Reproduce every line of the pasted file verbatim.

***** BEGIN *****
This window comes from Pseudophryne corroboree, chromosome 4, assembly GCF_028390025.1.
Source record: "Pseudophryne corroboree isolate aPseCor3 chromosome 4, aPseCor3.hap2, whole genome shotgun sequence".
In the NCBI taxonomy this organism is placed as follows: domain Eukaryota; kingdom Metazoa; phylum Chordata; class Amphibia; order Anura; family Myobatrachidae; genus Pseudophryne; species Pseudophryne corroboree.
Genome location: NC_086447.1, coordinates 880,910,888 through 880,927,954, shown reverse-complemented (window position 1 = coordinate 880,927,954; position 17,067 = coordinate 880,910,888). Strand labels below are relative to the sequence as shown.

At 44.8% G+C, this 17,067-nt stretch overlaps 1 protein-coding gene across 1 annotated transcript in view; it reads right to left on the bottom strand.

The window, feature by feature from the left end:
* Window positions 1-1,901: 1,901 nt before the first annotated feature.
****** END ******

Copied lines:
This window comes from Pseudophryne corroboree, chromosome 4, assembly GCF_028390025.1.
Source record: "Pseudophryne corroboree isolate aPseCor3 chromosome 4, aPseCor3.hap2, whole genome shotgun sequence".
In the NCBI taxonomy this organism is placed as follows: domain Eukaryota; kingdom Metazoa; phylum Chordata; class Amphibia; order Anura; family Myobatrachidae; genus Pseudophryne; species Pseudophryne corroboree.
Genome location: NC_086447.1, coordinates 880,910,888 through 880,927,954, shown reverse-complemented (window position 1 = coordinate 880,927,954; position 17,067 = coordinate 880,910,888). Strand labels below are relative to the sequence as shown.

At 44.8% G+C, this 17,067-nt stretch overlaps 1 protein-coding gene across 1 annotated transcript in view; it reads right to left on the bottom strand.

The window, feature by feature from the left end:
* Window positions 1-1,901: 1,901 nt before the first annotated feature.